In the world of beauty and skincare, our quest for radiant and captivating eyes often leads us to explore various aspects of eyelash health and enhancement. But did you know that there are tiny creatures called eyelash mites that live on our eyelashes? They might be small, but they’re important to know about for keeping our eyes healthy.
In this article, we’re going to learn all about eyelash mites: what they are, where they come from, the symptoms they might provoke, and the remedies for their treatment. So, let’s explore the world of eyelash mites and learn how to take care of our eyes!
What Are Eyelash Mites?
Eyelash mites are microscopic parasites that inhabit or are near the hair follicles of humans and other mammals.
It might seem concerning, but a small quantity of these mites exists in the creases and borders of our eyelids. They remain hidden within hair follicles during the daytime and emerge at night for activities like feeding, egg-laying, and waste elimination. These mites make up a natural part of our body’s microbiome and actually play a beneficial role by eliminating deceased skin cells and excess oils.
In most cases, these tiny organisms do not cause any harm. However, specific cases, such as a clogged oil gland providing ample nourishment, can trigger the reproduction of mites. Their populations also tend to increase with advancing age. When an excessive number of these minuscule parasites are present, they can contribute to ocular and dermal issues.
Eyelash mites can reside in your eyes without your awareness, often favoring oily areas and consuming dead skin cells and skin debris. Our body hosts two types of lash mites:
- Demodex folliculorum: located on the hair follicles of the eyelashes They are usually around 0.3 to 0.4 millimeters in length. Demodex folliculorum mites are known to play a role in various eye and skin conditions.
The presence of Demodex folliculorum mites on the skin has been linked to rosacea, an inflammatory skin condition that leads to redness, flushing, and sometimes the development of small red bumps. Not only that, these mites have also been found to infest the eyelashes and contribute to the development or exacerbation of blepharitis, an inflammation of the eyelids that can cause redness, irritation, itching, and flaking of the eyelid skin.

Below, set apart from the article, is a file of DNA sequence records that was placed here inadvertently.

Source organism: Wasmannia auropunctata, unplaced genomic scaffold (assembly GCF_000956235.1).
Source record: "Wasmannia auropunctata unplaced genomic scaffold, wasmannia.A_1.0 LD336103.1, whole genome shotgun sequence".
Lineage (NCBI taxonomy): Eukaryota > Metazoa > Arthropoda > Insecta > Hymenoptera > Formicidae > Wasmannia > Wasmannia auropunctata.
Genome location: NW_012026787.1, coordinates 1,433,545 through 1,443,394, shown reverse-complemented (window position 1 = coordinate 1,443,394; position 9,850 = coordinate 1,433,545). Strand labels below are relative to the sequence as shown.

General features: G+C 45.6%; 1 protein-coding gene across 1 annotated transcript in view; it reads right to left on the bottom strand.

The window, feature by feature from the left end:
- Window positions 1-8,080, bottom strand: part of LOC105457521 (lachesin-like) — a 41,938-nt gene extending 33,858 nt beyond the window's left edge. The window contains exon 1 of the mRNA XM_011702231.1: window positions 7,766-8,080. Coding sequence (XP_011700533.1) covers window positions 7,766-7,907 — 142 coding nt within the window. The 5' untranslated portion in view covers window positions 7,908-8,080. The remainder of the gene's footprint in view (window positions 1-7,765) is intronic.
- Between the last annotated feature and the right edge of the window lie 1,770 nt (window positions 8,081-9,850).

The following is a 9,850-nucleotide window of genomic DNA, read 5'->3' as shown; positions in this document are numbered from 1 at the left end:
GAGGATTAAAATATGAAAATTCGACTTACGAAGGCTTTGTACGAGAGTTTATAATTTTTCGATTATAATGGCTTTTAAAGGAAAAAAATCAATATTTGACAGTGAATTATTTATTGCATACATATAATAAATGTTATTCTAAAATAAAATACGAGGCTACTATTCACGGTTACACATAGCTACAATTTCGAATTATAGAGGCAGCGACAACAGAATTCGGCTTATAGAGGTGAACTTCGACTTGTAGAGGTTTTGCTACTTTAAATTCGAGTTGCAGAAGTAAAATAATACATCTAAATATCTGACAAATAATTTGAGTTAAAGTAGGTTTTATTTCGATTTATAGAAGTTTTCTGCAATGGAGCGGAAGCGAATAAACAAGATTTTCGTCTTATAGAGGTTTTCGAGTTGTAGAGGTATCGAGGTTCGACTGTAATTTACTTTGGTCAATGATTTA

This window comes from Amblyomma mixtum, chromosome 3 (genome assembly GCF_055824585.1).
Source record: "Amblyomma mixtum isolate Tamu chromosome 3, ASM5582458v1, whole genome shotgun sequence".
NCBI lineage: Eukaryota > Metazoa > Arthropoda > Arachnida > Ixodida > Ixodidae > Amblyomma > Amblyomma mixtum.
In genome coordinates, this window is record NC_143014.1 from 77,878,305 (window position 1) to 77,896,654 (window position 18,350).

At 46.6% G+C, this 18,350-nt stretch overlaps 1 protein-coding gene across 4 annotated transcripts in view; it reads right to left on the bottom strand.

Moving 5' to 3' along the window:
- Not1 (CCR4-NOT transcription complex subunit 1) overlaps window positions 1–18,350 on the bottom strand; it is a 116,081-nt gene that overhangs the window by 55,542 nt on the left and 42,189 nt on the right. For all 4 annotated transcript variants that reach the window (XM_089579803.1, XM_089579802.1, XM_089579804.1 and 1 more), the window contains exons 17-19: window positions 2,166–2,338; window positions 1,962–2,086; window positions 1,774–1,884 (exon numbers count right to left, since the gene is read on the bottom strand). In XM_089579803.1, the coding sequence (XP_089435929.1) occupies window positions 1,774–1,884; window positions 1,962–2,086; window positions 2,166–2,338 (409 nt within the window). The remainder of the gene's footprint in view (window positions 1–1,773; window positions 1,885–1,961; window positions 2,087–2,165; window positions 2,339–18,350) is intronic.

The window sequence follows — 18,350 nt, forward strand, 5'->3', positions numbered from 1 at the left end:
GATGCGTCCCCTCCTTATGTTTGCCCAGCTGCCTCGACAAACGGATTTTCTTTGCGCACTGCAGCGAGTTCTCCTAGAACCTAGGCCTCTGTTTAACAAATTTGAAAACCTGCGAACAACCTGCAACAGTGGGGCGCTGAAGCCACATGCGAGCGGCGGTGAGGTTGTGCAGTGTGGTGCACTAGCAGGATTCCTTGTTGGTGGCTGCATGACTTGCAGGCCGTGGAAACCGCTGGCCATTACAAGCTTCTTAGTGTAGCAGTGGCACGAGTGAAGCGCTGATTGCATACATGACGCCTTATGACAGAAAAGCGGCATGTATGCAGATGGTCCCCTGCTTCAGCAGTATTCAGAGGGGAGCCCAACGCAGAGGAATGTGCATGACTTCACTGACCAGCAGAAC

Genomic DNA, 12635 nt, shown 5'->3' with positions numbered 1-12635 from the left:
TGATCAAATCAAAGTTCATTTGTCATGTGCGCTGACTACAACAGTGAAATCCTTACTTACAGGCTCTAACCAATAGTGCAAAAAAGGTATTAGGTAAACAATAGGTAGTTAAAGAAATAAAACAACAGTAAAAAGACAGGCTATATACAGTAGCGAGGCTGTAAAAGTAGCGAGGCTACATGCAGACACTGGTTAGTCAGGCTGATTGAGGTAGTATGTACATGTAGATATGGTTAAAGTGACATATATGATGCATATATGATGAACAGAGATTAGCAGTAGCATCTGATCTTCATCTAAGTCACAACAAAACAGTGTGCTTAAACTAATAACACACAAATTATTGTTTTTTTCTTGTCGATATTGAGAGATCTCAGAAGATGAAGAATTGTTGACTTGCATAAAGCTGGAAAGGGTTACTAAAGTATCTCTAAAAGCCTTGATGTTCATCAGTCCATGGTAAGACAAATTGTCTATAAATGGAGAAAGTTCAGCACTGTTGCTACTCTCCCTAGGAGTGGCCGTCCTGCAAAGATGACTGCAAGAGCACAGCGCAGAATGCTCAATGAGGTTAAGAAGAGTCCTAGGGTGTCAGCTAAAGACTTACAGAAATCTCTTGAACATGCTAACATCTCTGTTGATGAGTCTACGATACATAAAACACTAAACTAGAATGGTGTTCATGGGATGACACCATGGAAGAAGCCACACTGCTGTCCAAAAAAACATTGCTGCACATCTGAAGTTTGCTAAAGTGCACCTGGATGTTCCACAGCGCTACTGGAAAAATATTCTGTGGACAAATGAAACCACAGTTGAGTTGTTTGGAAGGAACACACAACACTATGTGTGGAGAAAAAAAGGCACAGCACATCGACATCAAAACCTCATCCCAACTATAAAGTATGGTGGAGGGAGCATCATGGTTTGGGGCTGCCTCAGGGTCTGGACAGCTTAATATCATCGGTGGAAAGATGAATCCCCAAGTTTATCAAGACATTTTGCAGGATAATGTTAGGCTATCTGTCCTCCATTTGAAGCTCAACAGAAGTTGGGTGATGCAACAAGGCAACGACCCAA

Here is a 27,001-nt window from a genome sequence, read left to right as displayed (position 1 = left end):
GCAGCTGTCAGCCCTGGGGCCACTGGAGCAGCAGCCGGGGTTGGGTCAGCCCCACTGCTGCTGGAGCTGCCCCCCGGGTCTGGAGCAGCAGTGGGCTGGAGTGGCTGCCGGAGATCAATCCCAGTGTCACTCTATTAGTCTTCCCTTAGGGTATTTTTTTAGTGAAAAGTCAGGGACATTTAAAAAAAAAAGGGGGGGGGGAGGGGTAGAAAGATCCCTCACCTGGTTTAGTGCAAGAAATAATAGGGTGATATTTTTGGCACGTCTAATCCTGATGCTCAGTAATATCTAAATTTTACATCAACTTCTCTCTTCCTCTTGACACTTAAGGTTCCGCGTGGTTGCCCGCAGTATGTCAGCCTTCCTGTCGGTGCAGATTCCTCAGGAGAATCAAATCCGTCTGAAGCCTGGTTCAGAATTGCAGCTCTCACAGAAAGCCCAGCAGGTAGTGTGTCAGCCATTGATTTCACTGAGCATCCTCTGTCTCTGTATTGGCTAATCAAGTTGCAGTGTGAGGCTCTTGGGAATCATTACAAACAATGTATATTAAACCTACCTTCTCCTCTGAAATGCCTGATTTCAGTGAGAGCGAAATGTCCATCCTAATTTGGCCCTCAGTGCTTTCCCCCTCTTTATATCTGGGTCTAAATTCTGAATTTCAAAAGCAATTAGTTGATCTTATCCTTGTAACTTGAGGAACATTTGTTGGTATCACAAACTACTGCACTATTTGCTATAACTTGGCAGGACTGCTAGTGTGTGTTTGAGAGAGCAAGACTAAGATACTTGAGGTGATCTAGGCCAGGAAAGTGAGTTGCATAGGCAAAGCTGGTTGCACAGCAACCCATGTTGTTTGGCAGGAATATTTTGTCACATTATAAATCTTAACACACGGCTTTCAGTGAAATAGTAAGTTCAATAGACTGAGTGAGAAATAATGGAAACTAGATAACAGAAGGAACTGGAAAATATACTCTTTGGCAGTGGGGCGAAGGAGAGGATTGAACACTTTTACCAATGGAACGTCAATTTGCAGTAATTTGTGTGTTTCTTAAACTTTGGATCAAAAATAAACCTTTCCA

- Demodex brevis: These mites are smaller, measuring about 0.15 to 0.2 millimeters in length, and are found deeper within the sebaceous (oil-producing) glands of the eyelids.
Demodex brevis mites also contribute to certain eye and skin issues. Demodex brevis mites can cause folliculitis, an inflammation of hair follicles, by inhabiting and clogging the hair follicles and sebaceous glands.
Another condition that Demodex brevis can trigger is Meibomian Gland Dysfunction (MGD). MGD is a condition where the meibomian glands in the eyelids, responsible for producing the oil layer of tears, become blocked or dysfunctional. Demodex brevis mites living within these glands can contribute to blockages, affecting the oil flow and leading to dry eye symptoms and discomfort.
Both types of mites have a natural life cycle involving egg, larva, nymph, and adult stages. While these mites are generally considered a normal part of the human microbiome, they can sometimes overproliferate and lead to various symptoms and discomfort, especially when their population increases significantly.
What Causes Eyelash Mites?
Demodex mites are most commonly found on the facial region and can easily spread through close physical contact between individuals. Factors leading to the presence of eyelash mites include:
- Close Contact: Eyelash mites can be contracted through close or direct contact with an individual who has them. The infested person might harbor both larvae and mature mites that can transfer to others.
- Personal Hygiene: Inadequate hygiene practices can create an environment conducive to mite growth. Regular and thorough cleansing practices can help prevent these tiny parasites from thriving
- Age: The probability of having an excessive number of eyelash mites also increases if you are an elderly individual, a caregiver for the elderly, or if your immune system is compromised due to a health condition or medication.
- Sex: Oddly enough, men are more likely to experience demodicosis than women. This could be because women frequently use eye makeup and regularly cleanse their eyelids afterwards.
- Poorly Managed Eye Conditions: Certain eye conditions, such as blepharitis, can contribute to eyelash mite proliferation.
- Environmental Factors: Exposure to dust or contaminated surroundings containing mite eggs can lead to infestation.